Skip to Main Content

History, General Resources

While history courses each have their own unique focus, there are some general principles that apply to almost every history class in terms of research.

Library of Congress Subject Headings

Library of Congress Subject Headings (LCSH) are assigned, perhaps unsurprisingly, by the Library of Congress. For more about Library of Congress Subject Headings click here.

For our immediate purposes, subject headings are useful in same way that categories are when shopping for something online: subject headings get you exactly want you want. Every single book published is assigned subject headings by catalogers, so that if you click on a subject heading in a computer catalog it will pull up every other book that has been tagged in the same way. Rather than throwing words into a search and hoping for the best, subject headings allow you find materials that are related to your topic but not be using the same words you are. Using subject headings will greatly increase the depth of your search and ensure that your literature search is complete.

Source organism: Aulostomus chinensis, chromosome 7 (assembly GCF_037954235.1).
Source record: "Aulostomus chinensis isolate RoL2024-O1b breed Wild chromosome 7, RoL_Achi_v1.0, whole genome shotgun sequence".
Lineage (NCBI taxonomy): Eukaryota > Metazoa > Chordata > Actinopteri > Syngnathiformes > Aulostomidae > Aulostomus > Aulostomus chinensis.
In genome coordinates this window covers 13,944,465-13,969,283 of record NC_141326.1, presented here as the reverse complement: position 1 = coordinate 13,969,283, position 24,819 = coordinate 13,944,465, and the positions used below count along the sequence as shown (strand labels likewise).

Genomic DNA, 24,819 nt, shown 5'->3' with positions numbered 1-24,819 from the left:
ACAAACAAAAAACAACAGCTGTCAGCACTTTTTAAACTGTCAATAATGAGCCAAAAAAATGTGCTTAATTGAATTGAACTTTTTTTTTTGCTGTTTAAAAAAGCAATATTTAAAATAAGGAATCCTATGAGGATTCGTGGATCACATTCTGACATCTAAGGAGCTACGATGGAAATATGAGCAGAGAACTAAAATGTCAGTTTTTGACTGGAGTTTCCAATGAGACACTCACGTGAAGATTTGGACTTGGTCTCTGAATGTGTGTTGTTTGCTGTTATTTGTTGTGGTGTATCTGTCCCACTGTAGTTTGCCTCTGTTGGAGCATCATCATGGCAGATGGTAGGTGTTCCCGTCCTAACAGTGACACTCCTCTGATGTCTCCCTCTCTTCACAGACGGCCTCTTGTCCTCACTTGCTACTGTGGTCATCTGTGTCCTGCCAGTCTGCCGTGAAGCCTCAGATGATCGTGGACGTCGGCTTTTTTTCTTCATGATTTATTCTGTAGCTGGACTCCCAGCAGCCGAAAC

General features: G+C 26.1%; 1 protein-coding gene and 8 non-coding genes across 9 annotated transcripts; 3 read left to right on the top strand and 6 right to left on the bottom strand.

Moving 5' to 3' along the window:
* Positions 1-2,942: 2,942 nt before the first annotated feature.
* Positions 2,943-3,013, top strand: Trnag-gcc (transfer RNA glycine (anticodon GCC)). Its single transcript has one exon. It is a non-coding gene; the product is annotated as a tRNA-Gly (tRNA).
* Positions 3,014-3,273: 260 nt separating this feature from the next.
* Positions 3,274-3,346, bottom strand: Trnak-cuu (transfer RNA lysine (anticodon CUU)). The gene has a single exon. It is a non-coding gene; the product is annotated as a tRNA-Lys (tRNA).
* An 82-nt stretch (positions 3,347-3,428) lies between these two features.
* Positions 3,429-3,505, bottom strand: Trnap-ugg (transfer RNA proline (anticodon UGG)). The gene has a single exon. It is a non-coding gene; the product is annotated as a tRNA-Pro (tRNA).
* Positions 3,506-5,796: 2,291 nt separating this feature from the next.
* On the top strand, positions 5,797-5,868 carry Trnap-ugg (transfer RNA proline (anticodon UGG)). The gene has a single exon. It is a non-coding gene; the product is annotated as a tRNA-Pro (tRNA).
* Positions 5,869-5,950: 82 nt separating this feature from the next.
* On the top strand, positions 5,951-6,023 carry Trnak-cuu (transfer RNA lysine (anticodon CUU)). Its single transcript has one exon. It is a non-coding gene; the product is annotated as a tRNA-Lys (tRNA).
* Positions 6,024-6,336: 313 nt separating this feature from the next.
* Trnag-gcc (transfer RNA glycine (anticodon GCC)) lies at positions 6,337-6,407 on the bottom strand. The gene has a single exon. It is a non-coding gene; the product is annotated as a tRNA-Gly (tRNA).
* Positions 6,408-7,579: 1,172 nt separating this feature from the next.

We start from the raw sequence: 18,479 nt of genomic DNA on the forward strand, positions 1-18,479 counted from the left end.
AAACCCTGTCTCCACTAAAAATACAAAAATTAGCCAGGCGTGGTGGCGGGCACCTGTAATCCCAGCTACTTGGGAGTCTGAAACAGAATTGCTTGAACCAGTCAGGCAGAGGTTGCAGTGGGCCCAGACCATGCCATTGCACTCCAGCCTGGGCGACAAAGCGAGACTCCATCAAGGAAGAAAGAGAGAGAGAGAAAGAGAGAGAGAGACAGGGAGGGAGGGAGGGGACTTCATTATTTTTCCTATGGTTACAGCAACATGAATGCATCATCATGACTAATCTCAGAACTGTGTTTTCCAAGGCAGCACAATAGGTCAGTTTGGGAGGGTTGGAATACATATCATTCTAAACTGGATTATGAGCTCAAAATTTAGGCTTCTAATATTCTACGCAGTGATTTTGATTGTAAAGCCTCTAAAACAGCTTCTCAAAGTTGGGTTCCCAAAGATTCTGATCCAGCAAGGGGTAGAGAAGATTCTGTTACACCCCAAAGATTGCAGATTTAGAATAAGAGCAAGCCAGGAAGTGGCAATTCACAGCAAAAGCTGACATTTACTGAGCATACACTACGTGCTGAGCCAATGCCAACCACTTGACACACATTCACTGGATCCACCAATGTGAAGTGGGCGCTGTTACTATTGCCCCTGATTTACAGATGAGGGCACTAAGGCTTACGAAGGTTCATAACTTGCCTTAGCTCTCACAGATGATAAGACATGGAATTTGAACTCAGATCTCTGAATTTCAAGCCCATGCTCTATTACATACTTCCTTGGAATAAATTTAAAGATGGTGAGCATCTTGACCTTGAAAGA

In the case of this subject heading:

Indians of North America -- Government relations
The main subject heading is "Indians of North America" and the subheading, the more specific topic, is "Government relations." If you click on this subject heading in the catalog, or type it in from scratch by going to advanced search and picking "Subject" from the drop down you will see that there are a little over one thousand books in the library sharing this subject heading. 
Library of Congress Subject headings are a controlled language, meaning everyone has to use the same terms if they are going to work everywhere. Some people might prefer the subject heading "Native Americans of North America" or "American Indians of North America" or "Indigenous Peoples of North America" but, for now, the Library of Congress has decided that every library in the United States will use the subject term "Indians of North America" at this time.